I have the amazing David Macinnis Gill on the blog today, and couldn’t be more excited! David is the author of Soul Enchilada, Black Hole Sun, and its upcoming companion novel, Invisible Sun. He was kind enough to let me interrogate ask him a few questions and I’m thrilled to host him today! Also, I’m giving away my ARC of Invisible Sun, so check out the deets at the end of the post!
Please give David a warm welcome!
David, you’re the author of Soul Enchilada, Black Hole Sun, and Invisible Sun (out next week, squeeee!). Have you always wanted to be a writer? What made you decide to take the plunge and write your first novel.
I grew up in a time when mothers wore their hair teased into puffy bouffants affixed with hairspray, so my mom’s weekly visits to the beauty parlor were a staple of my elementary age childhood. Kids weren’t allowed inside, so I spent most of the hours it took to render her hairdo sitting in the car, drawing stories, writing dialog, and narrating what happened. Those stories were the genesis for wanting to be a writer when I grew. I always wanted to make comics, but I’ couldn’t draw, so I used words to do the drawing for me. I was inspired to write my first published novel, Soul Enchilada, when I entered a short story contest to write a scary Halloween story. The reaction was so positive, I turned it into a novel. The very novel I wrote (Soul as my seventh) was written in my eleventh grade Econ class. I still have it in the garage, when it sits atop the freezer gathering dust.
How did you celebrate when you sold your first book? Was there squeeeing? Dancing? Cake? All of the above?
I wish! Honest and for true, there was just a deep sense of relief. As I said above, Soul Enchilada was the seventh novel I written, and on two previous ones, it was *this close* to a sale. So when I got the call—which was actually an email—I sat and stared at the screen for an hour. There was squeeeing and cake and maybe some dance-like hopping about, but it came later on when reality sunk in.
Soul Enchilada was very much a supernatural fantasy, whereas Black Hole Sun and Invisible Sun are sci-fi and steeped in futuristic action. Was it a challenge to make the switch from fantasy to sci-fi?
It was a big challenge. With fantasy, you can really stretch things to the extreme for effect, especially considering that Soul Enchilada was written as a broad farce that was meant to make readers laugh their way through some of the very heavy themes of loss and betrayal. With sci-fi, you have to ground your work in a scientific basis.
While you can extrapolate, you still have to stay within the bounds of science. For example, in Black Hole Sun, the soldiers wear thin body armor that can absorb the energy of bullets. Currently, we have bioadaptive cloth that can adjust to temperature. I extended its capabilities by adding future nanotechnology to the mix.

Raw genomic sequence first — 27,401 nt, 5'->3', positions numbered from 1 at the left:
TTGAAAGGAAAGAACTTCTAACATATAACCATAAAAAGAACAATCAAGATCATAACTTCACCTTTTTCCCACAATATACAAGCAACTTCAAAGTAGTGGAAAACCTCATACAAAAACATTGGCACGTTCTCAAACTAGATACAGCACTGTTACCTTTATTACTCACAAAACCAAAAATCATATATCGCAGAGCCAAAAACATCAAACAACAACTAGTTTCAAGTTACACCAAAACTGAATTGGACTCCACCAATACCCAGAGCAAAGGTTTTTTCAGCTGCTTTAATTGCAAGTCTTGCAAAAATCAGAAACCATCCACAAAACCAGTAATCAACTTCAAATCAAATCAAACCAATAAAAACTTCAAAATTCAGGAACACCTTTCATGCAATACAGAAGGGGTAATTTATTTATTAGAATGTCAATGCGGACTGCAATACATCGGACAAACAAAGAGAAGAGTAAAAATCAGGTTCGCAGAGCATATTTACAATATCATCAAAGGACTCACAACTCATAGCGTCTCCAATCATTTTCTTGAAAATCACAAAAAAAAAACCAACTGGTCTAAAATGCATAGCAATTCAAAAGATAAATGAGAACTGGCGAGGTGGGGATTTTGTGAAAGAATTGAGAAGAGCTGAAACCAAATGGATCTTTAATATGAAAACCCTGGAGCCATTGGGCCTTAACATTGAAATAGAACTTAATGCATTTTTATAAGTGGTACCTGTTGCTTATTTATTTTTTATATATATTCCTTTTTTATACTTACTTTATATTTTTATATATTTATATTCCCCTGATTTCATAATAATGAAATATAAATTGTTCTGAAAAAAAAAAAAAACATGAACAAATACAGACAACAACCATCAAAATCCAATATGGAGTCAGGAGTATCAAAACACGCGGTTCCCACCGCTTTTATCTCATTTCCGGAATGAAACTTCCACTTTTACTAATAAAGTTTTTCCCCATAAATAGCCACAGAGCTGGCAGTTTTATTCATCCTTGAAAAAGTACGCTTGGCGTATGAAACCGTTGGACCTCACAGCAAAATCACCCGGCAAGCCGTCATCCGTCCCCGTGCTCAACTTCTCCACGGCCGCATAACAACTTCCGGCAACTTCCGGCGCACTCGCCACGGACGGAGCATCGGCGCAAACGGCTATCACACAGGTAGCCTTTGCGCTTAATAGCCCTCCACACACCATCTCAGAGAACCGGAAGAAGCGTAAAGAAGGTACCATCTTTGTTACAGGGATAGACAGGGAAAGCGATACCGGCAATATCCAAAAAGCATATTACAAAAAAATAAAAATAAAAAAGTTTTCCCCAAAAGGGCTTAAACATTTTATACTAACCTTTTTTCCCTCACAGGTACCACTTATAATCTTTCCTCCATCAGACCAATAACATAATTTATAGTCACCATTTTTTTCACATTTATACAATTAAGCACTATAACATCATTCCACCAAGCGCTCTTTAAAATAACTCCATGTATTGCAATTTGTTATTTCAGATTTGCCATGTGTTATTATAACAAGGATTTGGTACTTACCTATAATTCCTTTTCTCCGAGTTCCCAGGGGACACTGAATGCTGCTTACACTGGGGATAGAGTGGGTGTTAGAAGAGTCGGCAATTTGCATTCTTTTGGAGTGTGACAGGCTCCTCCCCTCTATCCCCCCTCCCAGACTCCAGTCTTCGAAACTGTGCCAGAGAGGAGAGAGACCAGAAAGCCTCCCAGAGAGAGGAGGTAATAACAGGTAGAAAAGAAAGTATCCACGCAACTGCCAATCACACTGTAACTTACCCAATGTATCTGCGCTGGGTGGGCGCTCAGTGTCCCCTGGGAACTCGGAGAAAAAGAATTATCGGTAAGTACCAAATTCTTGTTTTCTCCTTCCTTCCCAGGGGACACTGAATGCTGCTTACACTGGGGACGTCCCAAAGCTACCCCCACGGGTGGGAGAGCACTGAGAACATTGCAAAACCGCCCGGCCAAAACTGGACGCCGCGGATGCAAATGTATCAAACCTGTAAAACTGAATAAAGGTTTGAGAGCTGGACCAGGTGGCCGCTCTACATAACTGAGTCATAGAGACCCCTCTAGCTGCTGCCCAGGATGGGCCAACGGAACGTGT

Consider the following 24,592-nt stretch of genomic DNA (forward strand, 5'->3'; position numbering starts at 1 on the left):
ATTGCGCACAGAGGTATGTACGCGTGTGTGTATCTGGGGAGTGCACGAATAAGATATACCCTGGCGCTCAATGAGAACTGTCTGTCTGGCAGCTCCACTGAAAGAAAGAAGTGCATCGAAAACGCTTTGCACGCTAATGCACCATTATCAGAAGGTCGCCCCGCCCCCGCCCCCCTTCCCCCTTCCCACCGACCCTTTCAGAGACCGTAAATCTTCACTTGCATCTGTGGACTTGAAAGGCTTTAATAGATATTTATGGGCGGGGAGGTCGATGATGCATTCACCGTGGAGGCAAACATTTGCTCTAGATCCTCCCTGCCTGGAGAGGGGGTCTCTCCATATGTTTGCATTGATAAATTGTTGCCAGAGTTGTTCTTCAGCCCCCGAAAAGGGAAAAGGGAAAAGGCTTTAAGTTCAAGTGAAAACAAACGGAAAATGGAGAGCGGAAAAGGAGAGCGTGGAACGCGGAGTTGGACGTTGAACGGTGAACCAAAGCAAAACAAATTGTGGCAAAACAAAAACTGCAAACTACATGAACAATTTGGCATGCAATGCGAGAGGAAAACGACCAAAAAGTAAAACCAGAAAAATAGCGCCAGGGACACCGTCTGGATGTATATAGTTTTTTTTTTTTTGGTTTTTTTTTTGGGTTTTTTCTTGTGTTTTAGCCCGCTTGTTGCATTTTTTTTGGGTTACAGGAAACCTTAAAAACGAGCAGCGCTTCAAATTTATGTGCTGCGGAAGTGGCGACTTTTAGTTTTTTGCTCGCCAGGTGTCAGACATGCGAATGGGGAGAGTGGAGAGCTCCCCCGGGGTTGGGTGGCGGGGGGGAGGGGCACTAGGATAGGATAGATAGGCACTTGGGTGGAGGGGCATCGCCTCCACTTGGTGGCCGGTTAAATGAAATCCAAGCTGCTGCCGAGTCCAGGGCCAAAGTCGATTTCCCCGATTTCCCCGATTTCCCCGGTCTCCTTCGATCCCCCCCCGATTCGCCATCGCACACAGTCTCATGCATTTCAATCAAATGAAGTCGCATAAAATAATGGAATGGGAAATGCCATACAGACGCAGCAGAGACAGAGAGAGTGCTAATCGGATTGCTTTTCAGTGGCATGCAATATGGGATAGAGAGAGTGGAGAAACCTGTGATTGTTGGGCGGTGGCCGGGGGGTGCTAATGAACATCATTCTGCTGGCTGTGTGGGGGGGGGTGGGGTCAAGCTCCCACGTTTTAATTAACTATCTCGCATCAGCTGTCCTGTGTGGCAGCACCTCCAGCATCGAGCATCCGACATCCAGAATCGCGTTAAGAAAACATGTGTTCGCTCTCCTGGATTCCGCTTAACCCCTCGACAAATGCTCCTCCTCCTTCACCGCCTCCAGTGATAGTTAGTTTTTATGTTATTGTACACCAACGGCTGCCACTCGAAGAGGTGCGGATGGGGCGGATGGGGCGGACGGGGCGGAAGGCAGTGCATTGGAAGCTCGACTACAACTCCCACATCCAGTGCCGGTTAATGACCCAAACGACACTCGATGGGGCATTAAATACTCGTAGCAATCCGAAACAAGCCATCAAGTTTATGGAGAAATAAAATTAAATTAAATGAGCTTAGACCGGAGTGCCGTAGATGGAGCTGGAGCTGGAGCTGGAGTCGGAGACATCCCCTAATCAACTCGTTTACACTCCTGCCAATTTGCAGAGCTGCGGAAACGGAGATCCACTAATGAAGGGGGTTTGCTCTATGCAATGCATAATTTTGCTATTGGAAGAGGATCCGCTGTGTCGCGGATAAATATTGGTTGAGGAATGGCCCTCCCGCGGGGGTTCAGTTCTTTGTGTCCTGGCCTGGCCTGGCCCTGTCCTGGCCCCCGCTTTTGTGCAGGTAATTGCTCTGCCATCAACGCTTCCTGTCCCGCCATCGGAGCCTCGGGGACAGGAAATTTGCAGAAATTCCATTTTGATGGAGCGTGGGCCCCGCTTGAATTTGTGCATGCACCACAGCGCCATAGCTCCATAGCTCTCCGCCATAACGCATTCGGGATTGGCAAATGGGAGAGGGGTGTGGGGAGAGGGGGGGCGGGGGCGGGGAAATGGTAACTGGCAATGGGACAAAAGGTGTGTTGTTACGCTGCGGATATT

Did you have to do any extra research for Black Hole Sun and Invisible Sun?
A few tons of it! Research on Mars history, terrain, atmosphere, orbits, seasons, winds, core, soil, etc. research on terraforming, greenhouse gases, permafrost, canyons, flooding, oceans, and tides. Research on Earth weapons, food, customs, languages, religions, governments, art, poetry, and hairstyles. And earrings. There’s more, but those come to mind first.
What’s one of your most unusual writing habits?
I write every scene out as a screenplay first, then write it in prose. This helps me with blocking, especially the fight scenes.
What are some of your favorite authors or books?
Oy, that’s tough. There are so many. For teens, Jo Knowles, Suzanne Collins, Chris Crutcher, Megan Whalen Turner, cind Pon, Lauren Myracle, David Lubar, and Graham Salisbury.
Are there any particular sci-fi titles (aside from Black Hole Sun and Invisible Sun, of course), that you would recommend?
Robert Heinlein’s junior novels such as Double Star and The Rolling Stones; Leviathan by Scott Westefeld; Across the Universe by Beth Revis.
What are you reading now?
Do revisions of Shadow on the Sun, the next Durango novel count? No? Ten I’m planning to read Dead End in Norvelt by Jack Gantos when I finish.
When you’re not busy writing, how do you like to spend your free time?
My daughters play ice hockey, so I spend a lot of time in ice rinks shivering. I also like playing video games, which is kind of obvious when you read my books.
If you could pack your bags and go anywhere in the world tomorrow, where would you go?
Germany. I’ve always wanted to travel Europe and that seems like a starting place. Also, Black Hole Sun has been translated into German, and I would love to walk into a bookstore and say, “das ist mein Buch.”
If trips in the Space Elevator were available tomorrow, would you go? If so, who would you take with you?
Sure! I’d take my son, who loves roller coasters. I’d be terrified the whole time—I gave Durango my fear of heights.
Is there any other news of upcoming projects or events that you’d like to share with us?
Keep an eye open for the third book in the series, Shadow on the Sun, due March out 2013!
1. You MUST fill out the form below (lots of chances for extra entries!)
2. Giveaway is for 1 copy of INVISIBLE SUN (arc) by David Macinnis Gill to 1 winner
3. Giveaway is open to US/Canadian addresses ONLY
4. Must include a valid email address with your entry
5. You must enter on or before 3/30/12
6. Giveaway book generously provide by the author.
7. Please see my Giveaway Policy.
David Macinnis Gill is an associate professor of English education at the University of North Carolina at Wilmington, specializing in young adult literature. He is a past president of ALAN, the Assembly on Literature for Adolescents of NCTE. Black Hole Sun is his second novel. His first, Soul Enchilada, was an ALA Best Book for Young Adults in 2010, a Kirkus Best Book in 2009, a Bank Street College Best Books of the Year selection in 2010, and an NYPL Stuff for the Teen Age selection in 2010.